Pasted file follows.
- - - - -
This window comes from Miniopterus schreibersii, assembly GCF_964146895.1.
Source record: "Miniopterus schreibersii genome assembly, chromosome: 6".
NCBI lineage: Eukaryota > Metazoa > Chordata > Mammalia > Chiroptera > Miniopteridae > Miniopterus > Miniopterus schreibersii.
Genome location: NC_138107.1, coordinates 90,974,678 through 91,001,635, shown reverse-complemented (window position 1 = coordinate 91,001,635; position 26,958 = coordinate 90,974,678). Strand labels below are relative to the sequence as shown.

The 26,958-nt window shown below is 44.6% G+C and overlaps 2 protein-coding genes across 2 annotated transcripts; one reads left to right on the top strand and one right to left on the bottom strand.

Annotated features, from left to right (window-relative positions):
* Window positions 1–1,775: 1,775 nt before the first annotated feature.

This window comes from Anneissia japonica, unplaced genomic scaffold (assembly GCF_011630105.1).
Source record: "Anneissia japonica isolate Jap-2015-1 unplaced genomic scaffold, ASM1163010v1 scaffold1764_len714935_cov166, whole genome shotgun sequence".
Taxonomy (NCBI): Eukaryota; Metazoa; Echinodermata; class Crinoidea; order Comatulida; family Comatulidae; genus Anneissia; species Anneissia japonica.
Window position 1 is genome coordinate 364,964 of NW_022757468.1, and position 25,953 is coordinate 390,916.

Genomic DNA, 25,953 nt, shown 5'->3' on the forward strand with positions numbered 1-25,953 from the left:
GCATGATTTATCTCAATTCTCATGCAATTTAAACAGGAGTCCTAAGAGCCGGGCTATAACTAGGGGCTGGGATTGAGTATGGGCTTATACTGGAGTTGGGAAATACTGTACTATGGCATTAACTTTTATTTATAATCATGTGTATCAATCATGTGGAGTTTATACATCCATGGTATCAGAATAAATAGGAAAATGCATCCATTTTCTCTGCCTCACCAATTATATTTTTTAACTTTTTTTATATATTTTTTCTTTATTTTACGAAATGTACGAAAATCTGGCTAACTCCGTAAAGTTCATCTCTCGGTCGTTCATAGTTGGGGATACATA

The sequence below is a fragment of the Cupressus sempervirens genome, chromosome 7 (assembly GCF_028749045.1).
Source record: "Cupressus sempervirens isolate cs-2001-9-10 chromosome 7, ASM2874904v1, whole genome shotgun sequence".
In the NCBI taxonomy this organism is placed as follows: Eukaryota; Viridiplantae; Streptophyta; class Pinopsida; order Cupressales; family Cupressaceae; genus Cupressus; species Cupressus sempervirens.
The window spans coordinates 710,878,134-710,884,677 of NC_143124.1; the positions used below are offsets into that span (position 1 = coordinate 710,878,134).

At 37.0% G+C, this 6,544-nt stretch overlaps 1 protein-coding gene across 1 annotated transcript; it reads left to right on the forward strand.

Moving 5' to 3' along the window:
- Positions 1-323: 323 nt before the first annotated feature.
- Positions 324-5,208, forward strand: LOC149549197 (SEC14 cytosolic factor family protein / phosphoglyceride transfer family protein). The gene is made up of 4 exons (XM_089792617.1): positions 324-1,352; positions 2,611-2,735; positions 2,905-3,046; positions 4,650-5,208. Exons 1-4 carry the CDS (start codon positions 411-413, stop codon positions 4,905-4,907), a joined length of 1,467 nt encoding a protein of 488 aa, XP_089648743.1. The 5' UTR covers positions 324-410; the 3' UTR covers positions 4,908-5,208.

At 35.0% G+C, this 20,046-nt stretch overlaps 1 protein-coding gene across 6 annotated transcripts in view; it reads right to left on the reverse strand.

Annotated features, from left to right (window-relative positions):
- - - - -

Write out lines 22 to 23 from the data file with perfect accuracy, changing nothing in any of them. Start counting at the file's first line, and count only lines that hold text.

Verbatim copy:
At 35.0% G+C, this 20,046-nt stretch overlaps 1 protein-coding gene across 6 annotated transcripts in view; it reads right to left on the reverse strand.

Annotated features, from left to right (window-relative positions):